Investigating supply driven chains opens several research avenues. Further properties and examples can be developed, along with methods to mitigate the reverse bullwhip effect. Research into synergies and boundary issues between supply and demand driven chains will likely yield operational efficiencies overall.
Differentiating between supply and demand driven phenomena helps practitioners design more efficient supply chains. For example, superimposing a demand driven operational structure on a supply driven phenomenon can be disruptive. Also, an efficiently operated supply driven chain may enhance the operations of related demand driven chains.
This paper highlights and develops supply driven supply chains. It extends supply chain theory and practice by providing additional structural characteristics that can be incorporated into supply chain designs.
An ongoing debate in social exchange theory centers on the benefits and drawbacks of reciprocal versus negotiated exchange for dyadic relationships. Lawler's affect theory…
An ongoing debate in social exchange theory centers on the benefits and drawbacks of reciprocal versus negotiated exchange for dyadic relationships. Lawler's affect theory of social exchange argues that the interdependent nature of negotiated exchange enhances commitment to exchange relations, whereas Molm's reciprocity theory suggests that reciprocal exchange fosters more integrative bonds than the bilateral agreements of negotiation. In this chapter, we use data from in-depth, semi-structured interviews with poor and working-class couples to explore the effects of both types of exchange on relationship satisfaction. Consistent with reciprocity theory, we find that couples who engage in reciprocal exchange are happier and more satisfied with their relationship than those who explicitly negotiate the division of labor in their households and that the expressive value of these exchanges play an important role in this outcome. However, reciprocity is not enough. As predicted by the affect theory, the couples with the best outcomes also perceive supporting a family as a highly interdependent task, regardless of their family structure. Our results point to the complementary nature of these two theories in a natural social setting.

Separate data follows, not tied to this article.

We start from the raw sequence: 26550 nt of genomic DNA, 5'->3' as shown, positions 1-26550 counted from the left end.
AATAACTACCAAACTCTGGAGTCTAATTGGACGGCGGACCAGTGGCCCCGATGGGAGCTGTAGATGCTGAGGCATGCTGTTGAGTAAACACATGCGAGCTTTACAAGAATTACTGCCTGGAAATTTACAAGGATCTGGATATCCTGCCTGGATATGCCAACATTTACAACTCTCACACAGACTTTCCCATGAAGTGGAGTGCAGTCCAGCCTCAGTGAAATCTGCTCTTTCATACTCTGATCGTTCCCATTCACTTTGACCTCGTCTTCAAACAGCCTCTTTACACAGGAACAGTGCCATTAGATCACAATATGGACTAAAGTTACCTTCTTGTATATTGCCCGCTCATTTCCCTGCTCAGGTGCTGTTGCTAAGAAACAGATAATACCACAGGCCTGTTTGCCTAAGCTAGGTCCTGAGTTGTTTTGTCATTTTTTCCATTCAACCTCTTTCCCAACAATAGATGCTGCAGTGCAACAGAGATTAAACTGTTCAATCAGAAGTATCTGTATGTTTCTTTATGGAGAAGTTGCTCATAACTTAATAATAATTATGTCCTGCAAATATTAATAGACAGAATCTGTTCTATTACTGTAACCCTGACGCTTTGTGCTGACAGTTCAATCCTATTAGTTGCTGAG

This case describes a real family that has been running a labor-intensive business since 1992. The father, Phil Mason, runs the business with the help of his wife and two…
This case describes a real family that has been running a labor-intensive business since 1992. The father, Phil Mason, runs the business with the help of his wife and two of his sons in southwestern Rhode Island. The business is a franchisee of ServiceMaster Clean. In 2006, the franchise employed 20 full-time employees and was the 50th largest ServiceMaster Clean franchise among the approximately 1,200 franchises located in the United States. Annual revenue is approximately $2.5 million. In late 2005, one of Phil℉s sons began researching the biodiesel industry. As he was growing weary of the labor-intensive nature of his franchise business, Phil fully researched the industry himself. By the middle of 2006, Phil was convinced that he could profitably manufacture biodiesel in his spare warehouse space. In July 2006, he formed Mason Biodiesel, LLC and financed the $1.5 million start-up costs through a combination of personal savings and bank debt.